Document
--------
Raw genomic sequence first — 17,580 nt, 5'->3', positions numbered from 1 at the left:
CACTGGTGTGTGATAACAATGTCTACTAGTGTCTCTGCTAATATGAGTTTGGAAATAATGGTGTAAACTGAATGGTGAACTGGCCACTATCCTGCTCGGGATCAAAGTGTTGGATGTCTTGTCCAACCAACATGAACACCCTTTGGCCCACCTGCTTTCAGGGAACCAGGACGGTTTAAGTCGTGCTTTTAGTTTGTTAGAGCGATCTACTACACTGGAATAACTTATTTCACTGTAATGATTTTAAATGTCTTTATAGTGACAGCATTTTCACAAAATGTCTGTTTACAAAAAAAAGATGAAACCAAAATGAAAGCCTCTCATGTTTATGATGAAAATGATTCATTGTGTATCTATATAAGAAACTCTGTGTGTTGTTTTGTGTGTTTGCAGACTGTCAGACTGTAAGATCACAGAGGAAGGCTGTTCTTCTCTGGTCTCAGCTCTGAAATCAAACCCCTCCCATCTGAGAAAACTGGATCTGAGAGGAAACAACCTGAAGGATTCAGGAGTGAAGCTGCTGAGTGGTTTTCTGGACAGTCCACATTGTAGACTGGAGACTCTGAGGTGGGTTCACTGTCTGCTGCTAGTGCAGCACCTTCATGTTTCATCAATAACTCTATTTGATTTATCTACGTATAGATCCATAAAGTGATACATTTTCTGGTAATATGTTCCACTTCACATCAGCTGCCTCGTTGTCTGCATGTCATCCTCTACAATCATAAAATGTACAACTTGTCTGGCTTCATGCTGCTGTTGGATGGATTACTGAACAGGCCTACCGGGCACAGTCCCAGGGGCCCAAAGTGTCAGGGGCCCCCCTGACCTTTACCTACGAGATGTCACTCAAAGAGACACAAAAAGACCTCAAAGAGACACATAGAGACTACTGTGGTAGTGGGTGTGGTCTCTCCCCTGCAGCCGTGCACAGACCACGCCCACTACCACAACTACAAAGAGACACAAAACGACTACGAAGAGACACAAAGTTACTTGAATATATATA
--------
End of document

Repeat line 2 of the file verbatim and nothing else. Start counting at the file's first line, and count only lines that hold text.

CACTGGTGTGTGATAACAATGTCTACTAGTGTCTCTGCTAATATGAGTTTGGAAATAATGGTGTAAACTGAATGGTGAACTGGCCACTATCCTGCTCGGGATCAAAGTGTTGGATGTCTTGTCCAACCAACATGAACACCCTTTGGCCCACCTGCTTTCAGGGAACCAGGACGGTTTAAGTCGTGCTTTTAGTTTGTTAGAGCGATCTACTACACTGGAATAACTTATTTCACTGTAATGATTTTAAATGTCTTTATAGTGACAGCATTTTCACAAAATGTCTGTTTACAAAAAAAAGATGAAACCAAAATGAAAGCCTCTCATGTTTATGATGAAAATGATTCATTGTGTATCTATATAAGAAACTCTGTGTGTTGTTTTGTGTGTTTGCAGACTGTCAGACTGTAAGATCACAGAGGAAGGCTGTTCTTCTCTGGTCTCAGCTCTGAAATCAAACCCCTCCCATCTGAGAAAACTGGATCTGAGAGGAAACAACCTGAAGGATTCAGGAGTGAAGCTGCTGAGTGGTTTTCTGGACAGTCCACATTGTAGACTGGAGACTCTGAGGTGGGTTCACTGTCTGCTGCTAGTGCAGCACCTTCATGTTTCATCAATAACTCTATTTGATTTATCTACGTATAGATCCATAAAGTGATACATTTTCTGGTAATATGTTCCACTTCACATCAGCTGCCTCGTTGTCTGCATGTCATCCTCTACAATCATAAAATGTACAACTTGTCTGGCTTCATGCTGCTGTTGGATGGATTACTGAACAGGCCTACCGGGCACAGTCCCAGGGGCCCAAAGTGTCAGGGGCCCCCCTGACCTTTACCTACGAGATGTCACTCAAAGAGACACAAAAAGACCTCAAAGAGACACATAGAGACTACTGTGGTAGTGGGTGTGGTCTCTCCCCTGCAGCCGTGCACAGACCACGCCCACTACCACAACTACAAAGAGACACAAAACGACTACGAAGAGACACAAAGTTACTTGAATATATATA